From an agronomic point of view, the response to an insect infestation in a field might seem straight-forward. But add an economic perspective to the situation, and the preferred course of action could change.
Nevin Rosaasen, an Edmonton-based research economist with Alberta Agriculture and Rural Development, described to a Red Deer audience on Wednesday why it’s important for farmers to apply an economic analysis when making decisions.
In the case of spraying insecticides, he said, they should calculate the cost of such action, assess the extent of the problem, consider if weather and other factors will increase or limit damage, figure out the likely impact on yields, and take into account the probably price of the harvested crop.
Only then, can a good decision be made, said Rosaasen.
“Determine your farm’s specific economic threshold using your own costs.”
Other factors might include the adverse impact of spraying on beneficial insects, which could hurt nearby fields or future crops.
The same diligence should be used when deciding if and when to spray weeds or use fungicides, said Rosaasen, or choosing a crop to seed or the mix and quantity of fertilizer to apply.
Higher yields may look good in the hopper, but if the cost of achieving those extra bushels exceeds the resulting revenue, the result is a bad one.
Rosaasen noted that many farmers are shortening their crop rotations so they can grow higher-priced canola, he said.
But studies have shown that longer rotations produce higher yields.
“There’s a yield loss of canola on canola — it’s consistent in all soil zones across Alberta — of a 15 to 20-per-cent yield decrease.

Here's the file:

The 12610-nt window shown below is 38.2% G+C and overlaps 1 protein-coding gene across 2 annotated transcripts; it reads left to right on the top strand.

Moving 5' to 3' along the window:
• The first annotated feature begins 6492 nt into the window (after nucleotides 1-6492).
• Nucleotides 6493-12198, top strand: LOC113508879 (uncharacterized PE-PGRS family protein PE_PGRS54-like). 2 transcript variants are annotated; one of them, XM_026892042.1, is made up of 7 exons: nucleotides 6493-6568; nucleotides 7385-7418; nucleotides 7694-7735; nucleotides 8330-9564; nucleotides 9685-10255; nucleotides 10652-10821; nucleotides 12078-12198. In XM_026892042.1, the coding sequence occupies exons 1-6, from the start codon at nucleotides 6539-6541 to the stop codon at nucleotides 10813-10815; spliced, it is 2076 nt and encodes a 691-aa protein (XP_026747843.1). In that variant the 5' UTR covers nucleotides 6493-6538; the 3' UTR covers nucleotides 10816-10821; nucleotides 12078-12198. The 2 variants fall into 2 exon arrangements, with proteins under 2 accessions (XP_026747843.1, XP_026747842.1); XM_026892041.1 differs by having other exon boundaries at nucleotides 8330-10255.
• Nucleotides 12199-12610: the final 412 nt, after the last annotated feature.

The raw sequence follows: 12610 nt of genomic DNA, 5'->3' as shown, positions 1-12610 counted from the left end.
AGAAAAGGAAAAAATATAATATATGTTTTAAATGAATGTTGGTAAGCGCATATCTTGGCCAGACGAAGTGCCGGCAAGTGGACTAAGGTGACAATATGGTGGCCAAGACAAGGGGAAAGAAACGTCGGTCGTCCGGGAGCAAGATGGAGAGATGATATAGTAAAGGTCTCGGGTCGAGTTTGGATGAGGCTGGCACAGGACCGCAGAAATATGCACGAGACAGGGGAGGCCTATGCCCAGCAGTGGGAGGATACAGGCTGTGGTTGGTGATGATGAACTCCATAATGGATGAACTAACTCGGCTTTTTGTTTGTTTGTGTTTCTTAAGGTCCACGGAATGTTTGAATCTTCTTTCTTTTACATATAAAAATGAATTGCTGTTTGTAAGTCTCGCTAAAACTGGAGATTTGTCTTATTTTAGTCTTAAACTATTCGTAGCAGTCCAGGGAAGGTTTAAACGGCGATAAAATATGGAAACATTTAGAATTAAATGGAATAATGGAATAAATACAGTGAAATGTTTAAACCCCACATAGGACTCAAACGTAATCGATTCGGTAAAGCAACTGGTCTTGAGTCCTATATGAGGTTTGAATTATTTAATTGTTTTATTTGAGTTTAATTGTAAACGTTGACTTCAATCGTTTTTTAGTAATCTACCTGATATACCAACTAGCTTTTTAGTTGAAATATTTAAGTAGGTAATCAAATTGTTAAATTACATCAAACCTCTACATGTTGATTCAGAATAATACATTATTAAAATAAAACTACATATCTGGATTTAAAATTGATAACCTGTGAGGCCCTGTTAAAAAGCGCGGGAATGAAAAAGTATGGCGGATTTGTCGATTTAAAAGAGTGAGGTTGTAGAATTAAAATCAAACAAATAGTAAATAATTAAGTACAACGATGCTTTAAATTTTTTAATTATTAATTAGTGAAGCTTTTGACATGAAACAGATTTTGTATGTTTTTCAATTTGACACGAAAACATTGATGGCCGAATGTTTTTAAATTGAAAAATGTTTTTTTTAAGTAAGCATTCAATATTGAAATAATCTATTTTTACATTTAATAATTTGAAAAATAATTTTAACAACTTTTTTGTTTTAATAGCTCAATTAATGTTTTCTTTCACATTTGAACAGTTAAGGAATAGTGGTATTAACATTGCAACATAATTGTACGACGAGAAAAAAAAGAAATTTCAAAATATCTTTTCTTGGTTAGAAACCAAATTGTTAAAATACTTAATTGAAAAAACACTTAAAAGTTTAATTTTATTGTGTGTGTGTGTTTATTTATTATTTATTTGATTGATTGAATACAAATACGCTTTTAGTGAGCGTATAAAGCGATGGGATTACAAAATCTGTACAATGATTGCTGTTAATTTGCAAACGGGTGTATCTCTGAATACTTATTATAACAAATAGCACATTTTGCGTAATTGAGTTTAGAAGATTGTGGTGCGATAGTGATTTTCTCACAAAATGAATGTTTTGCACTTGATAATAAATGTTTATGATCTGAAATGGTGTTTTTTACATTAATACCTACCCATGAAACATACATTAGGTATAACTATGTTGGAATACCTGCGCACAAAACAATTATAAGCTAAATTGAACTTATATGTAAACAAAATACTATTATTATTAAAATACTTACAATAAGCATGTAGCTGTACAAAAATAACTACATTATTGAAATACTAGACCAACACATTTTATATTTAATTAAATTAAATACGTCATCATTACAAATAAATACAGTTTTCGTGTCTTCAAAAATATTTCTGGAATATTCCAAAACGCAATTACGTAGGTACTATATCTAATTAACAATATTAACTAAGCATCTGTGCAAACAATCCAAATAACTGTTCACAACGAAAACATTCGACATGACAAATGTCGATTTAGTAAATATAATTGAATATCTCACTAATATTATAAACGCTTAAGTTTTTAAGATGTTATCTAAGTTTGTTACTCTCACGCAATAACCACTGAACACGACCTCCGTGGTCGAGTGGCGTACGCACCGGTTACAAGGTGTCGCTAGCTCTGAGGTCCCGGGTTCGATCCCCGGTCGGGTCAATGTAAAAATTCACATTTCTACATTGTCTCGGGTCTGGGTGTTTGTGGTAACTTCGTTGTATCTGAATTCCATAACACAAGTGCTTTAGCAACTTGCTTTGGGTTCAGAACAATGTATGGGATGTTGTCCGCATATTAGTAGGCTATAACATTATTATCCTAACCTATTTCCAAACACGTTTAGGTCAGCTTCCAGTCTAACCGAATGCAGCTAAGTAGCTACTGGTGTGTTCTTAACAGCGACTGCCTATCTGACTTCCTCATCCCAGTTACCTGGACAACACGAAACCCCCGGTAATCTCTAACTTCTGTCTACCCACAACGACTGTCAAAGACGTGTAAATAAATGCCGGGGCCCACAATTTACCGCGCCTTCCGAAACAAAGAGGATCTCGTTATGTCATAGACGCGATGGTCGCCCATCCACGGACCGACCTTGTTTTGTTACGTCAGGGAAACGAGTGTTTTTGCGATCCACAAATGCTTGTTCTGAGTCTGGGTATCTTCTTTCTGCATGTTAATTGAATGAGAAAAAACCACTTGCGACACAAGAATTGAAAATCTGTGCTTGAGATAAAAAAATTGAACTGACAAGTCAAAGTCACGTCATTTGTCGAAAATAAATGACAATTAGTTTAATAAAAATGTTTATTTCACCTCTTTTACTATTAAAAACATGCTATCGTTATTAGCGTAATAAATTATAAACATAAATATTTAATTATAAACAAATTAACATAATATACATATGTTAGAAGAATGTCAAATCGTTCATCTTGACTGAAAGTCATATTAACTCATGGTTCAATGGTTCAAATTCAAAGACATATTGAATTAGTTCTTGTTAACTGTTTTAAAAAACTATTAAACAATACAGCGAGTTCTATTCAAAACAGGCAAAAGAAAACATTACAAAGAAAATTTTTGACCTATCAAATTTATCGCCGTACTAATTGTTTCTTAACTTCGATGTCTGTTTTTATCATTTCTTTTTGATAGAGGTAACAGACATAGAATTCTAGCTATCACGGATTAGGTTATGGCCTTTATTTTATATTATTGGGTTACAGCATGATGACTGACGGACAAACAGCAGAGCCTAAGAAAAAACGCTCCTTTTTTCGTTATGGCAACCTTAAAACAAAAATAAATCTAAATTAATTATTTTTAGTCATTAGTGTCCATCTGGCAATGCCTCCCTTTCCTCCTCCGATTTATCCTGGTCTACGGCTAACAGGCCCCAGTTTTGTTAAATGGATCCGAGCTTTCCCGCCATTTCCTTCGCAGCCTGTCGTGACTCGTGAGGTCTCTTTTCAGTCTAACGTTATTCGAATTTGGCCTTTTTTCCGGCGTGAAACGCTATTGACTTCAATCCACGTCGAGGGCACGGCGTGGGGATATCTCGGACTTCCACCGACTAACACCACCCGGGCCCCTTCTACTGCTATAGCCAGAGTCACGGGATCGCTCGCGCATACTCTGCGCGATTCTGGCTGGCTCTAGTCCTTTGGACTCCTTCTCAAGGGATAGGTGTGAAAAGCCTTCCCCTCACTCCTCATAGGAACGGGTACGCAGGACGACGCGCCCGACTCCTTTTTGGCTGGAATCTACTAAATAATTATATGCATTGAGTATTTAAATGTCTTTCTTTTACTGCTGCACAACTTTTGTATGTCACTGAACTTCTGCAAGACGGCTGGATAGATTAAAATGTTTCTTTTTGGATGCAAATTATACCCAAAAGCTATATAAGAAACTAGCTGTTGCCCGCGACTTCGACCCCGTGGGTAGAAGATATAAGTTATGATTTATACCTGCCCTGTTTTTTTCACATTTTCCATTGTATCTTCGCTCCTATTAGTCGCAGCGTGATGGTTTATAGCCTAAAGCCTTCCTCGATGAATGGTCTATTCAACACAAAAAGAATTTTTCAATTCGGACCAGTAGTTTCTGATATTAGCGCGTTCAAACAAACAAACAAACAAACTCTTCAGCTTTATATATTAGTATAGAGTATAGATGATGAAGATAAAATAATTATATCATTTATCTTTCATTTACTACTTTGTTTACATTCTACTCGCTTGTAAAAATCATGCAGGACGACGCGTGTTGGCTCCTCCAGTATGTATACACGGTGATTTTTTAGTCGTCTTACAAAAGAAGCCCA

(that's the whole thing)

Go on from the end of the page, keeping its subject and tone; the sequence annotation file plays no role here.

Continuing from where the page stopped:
“And we also know that canola yields in a three-year-plus rotation is eight per cent higher than every second year.
“You need to look at the long run. Are you going to break disease cycles, decrease the chance of herbicide-resistant weeds?”
Even selecting a variety of seed should involve an economic exercise, said Rosaasen. If the highest-yielding variety is susceptible to a disease that’s prevalent, greater volumes at harvest could be offset by lower grades.
One way to manage fertilizer costs is to time purchases so that they correspond with price drops, said Rosaasen, citing a study that showed how fertilizer costs fluctuate during the year.
“Fertilizer prices tended to increase in the months of April, May and June, and were the lowest in October and November.”
But he savings associated with buying fertilizer in the late fall are only worth pursuing if they exceed the cost of storage, he pointed out.
The key to effective economic planning is good information, said Rosaasen.
And that requires detailed records.
“That’s the most important hat that you wear as a producer, or an agronomist. Unfortunately, it’s one of the areas where producers are the least responsible.”
Among the things farmers can do to maximize the profitability of their operations are to obtain seed tests and seed treatment, and conduct soil tests to determine what nutrients are needed, said Rosaasen.
“You can’t manage what you don’t measure.
“The importance of soil tests can’t be over-emphasized in this day and age.”
Rosaasen, was speaking at Agronomy Update 2014, which took place Tuesday and Wednesday in the city.